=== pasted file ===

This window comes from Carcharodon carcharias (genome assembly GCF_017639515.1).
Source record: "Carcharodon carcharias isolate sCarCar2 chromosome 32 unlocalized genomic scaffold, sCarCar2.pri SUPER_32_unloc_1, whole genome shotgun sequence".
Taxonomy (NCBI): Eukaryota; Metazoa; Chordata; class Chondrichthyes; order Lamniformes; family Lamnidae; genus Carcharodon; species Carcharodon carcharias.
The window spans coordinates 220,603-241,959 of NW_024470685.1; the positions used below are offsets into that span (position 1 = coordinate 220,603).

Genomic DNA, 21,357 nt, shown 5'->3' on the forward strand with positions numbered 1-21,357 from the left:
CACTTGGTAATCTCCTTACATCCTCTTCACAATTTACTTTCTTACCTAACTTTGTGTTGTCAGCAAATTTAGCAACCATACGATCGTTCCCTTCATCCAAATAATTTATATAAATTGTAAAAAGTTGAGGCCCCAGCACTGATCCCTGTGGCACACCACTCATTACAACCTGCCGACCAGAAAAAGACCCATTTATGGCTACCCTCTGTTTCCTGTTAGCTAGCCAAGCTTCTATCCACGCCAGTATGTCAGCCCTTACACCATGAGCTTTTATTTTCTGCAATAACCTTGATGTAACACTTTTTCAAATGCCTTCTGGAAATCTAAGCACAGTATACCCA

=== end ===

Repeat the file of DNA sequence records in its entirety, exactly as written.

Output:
This window comes from Carcharodon carcharias (genome assembly GCF_017639515.1).
Source record: "Carcharodon carcharias isolate sCarCar2 chromosome 32 unlocalized genomic scaffold, sCarCar2.pri SUPER_32_unloc_1, whole genome shotgun sequence".
Taxonomy (NCBI): Eukaryota; Metazoa; Chordata; class Chondrichthyes; order Lamniformes; family Lamnidae; genus Carcharodon; species Carcharodon carcharias.
The window spans coordinates 220,603-241,959 of NW_024470685.1; the positions used below are offsets into that span (position 1 = coordinate 220,603).

Genomic DNA, 21,357 nt, shown 5'->3' on the forward strand with positions numbered 1-21,357 from the left:
CACTTGGTAATCTCCTTACATCCTCTTCACAATTTACTTTCTTACCTAACTTTGTGTTGTCAGCAAATTTAGCAACCATACGATCGTTCCCTTCATCCAAATAATTTATATAAATTGTAAAAAGTTGAGGCCCCAGCACTGATCCCTGTGGCACACCACTCATTACAACCTGCCGACCAGAAAAAGACCCATTTATGGCTACCCTCTGTTTCCTGTTAGCTAGCCAAGCTTCTATCCACGCCAGTATGTCAGCCCTTACACCATGAGCTTTTATTTTCTGCAATAACCTTGATGTAACACTTTTTCAAATGCCTTCTGGAAATCTAAGCACAGTATACCCA